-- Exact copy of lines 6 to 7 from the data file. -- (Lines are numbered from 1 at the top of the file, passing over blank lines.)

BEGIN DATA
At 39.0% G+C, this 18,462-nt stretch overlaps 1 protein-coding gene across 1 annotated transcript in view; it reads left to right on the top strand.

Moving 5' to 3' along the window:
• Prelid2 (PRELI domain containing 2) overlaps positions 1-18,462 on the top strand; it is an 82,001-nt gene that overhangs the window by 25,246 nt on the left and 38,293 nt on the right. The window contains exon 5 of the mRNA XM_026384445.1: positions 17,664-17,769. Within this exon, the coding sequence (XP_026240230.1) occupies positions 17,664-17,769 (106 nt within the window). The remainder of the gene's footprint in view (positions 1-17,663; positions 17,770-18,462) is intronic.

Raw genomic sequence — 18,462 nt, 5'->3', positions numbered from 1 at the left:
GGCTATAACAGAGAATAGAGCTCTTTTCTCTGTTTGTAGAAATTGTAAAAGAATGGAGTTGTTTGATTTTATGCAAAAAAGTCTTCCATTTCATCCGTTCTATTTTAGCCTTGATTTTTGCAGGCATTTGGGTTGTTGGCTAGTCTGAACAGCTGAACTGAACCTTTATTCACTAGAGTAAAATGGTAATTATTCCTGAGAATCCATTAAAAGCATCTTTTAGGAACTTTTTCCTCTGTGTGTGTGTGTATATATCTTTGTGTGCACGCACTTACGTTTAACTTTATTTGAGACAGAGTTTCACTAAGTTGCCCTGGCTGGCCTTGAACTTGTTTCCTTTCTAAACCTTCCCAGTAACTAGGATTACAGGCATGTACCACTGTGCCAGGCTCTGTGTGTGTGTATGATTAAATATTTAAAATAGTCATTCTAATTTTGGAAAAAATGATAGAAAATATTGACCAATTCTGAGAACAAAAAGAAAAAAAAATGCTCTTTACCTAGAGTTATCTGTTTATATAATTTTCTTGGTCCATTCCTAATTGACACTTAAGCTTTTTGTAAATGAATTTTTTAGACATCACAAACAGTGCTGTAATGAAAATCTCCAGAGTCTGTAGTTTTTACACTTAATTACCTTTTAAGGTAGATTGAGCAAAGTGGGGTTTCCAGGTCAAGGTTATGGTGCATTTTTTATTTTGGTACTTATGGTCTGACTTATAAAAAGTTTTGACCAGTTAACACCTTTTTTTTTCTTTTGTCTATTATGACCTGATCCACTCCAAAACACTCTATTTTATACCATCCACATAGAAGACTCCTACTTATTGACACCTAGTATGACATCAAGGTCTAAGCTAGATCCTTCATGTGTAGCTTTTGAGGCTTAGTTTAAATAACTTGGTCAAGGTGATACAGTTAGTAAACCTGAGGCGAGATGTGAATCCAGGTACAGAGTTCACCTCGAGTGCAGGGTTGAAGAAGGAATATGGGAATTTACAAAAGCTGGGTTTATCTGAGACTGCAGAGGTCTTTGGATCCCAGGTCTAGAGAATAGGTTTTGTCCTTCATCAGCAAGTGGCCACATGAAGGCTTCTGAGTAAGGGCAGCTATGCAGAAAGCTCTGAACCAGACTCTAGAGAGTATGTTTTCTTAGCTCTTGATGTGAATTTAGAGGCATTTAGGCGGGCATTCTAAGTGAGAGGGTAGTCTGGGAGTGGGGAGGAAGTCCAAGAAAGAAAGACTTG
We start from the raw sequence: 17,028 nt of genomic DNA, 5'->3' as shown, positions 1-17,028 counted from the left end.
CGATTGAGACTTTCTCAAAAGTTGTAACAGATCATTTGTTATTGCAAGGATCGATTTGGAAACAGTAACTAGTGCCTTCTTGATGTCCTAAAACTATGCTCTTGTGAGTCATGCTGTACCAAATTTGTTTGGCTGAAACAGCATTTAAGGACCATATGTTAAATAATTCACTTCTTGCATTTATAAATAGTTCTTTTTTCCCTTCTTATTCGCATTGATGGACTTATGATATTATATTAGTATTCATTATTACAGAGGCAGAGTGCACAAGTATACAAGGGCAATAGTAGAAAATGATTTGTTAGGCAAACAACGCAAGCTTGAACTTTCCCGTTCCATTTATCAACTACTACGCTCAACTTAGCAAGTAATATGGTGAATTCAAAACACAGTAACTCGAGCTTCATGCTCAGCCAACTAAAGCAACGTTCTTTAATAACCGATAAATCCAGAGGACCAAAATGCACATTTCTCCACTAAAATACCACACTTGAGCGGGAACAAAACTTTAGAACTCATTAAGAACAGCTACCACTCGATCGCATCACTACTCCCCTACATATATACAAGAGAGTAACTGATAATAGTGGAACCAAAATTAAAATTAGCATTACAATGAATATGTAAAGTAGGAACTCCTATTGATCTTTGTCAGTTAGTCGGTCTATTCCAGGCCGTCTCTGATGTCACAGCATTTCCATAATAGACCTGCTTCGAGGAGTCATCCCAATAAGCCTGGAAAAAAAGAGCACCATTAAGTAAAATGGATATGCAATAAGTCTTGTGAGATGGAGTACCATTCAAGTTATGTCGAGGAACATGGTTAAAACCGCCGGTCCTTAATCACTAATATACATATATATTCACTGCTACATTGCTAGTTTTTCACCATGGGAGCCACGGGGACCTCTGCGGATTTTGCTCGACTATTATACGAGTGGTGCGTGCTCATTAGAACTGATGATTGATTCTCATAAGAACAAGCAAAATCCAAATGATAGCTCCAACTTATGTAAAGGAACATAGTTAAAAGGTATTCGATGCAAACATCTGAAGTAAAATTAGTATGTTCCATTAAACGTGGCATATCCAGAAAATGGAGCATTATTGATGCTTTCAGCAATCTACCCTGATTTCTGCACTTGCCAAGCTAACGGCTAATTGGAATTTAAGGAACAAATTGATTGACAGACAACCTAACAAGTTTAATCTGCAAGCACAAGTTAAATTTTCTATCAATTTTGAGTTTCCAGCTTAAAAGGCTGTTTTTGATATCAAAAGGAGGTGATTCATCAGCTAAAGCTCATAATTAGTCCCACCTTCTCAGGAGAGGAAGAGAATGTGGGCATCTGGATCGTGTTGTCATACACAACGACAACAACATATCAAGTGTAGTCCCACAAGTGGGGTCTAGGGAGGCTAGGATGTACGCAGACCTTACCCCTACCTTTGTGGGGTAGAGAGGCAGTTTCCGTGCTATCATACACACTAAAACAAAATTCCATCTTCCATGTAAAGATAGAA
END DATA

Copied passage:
We start from the raw sequence: 17,028 nt of genomic DNA, 5'->3' as shown, positions 1-17,028 counted from the left end.
CGATTGAGACTTTCTCAAAAGTTGTAACAGATCATTTGTTATTGCAAGGATCGATTTGGAAACAGTAACTAGTGCCTTCTTGATGTCCTAAAACTATGCTCTTGTGAGTCATGCTGTACCAAATTTGTTTGGCTGAAACAGCATTTAAGGACCATATGTTAAATAATTCACTTCTTGCATTTATAAATAGTTCTTTTTTCCCTTCTTATTCGCATTGATGGACTTATGATATTATATTAGTATTCATTATTACAGAGGCAGAGTGCACAAGTATACAAGGGCAATAGTAGAAAATGATTTGTTAGGCAAACAACGCAAGCTTGAACTTTCCCGTTCCATTTATCAACTACTACGCTCAACTTAGCAAGTAATATGGTGAATTCAAAACACAGTAACTCGAGCTTCATGCTCAGCCAACTAAAGCAACGTTCTTTAATAACCGATAAATCCAGAGGACCAAAATGCACATTTCTCCACTAAAATACCACACTTGAGCGGGAACAAAACTTTAGAACTCATTAAGAACAGCTACCACTCGATCGCATCACTACTCCCCTACATATATACAAGAGAGTAACTGATAATAGTGGAACCAAAATTAAAATTAGCATTACAATGAATATGTAAAGTAGGAACTCCTATTGATCTTTGTCAGTTAGTCGGTCTATTCCAGGCCGTCTCTGATGTCACAGCATTTCCATAATAGACCTGCTTCGAGGAGTCATCCCAATAAGCCTGGAAAAAAAGAGCACCATTAAGTAAAATGGATATGCAATAAGTCTTGTGAGATGGAGTACCATTCAAGTTATGTCGAGGAACATGGTTAAAACCGCCGGTCCTTAATCACTAATATACATATATATTCACTGCTACATTGCTAGTTTTTCACCATGGGAGCCACGGGGACCTCTGCGGATTTTGCTCGACTATTATACGAGTGGTGCGTGCTCATTAGAACTGATGATTGATTCTCATAAGAACAAGCAAAATCCAAATGATAGCTCCAACTTATGTAAAGGAACATAGTTAAAAGGTATTCGATGCAAACATCTGAAGTAAAATTAGTATGTTCCATTAAACGTGGCATATCCAGAAAATGGAGCATTATTGATGCTTTCAGCAATCTACCCTGATTTCTGCACTTGCCAAGCTAACGGCTAATTGGAATTTAAGGAACAAATTGATTGACAGACAACCTAACAAGTTTAATCTGCAAGCACAAGTTAAATTTTCTATCAATTTTGAGTTTCCAGCTTAAAAGGCTGTTTTTGATATCAAAAGGAGGTGATTCATCAGCTAAAGCTCATAATTAGTCCCACCTTCTCAGGAGAGGAAGAGAATGTGGGCATCTGGATCGTGTTGTCATACACAACGACAACAACATATCAAGTGTAGTCCCACAAGTGGGGTCTAGGGAGGCTAGGATGTACGCAGACCTTACCCCTACCTTTGTGGGGTAGAGAGGCAGTTTCCGTGCTATCATACACACTAAAACAAAATTCCATCTTCCATGTAAAGATAGAA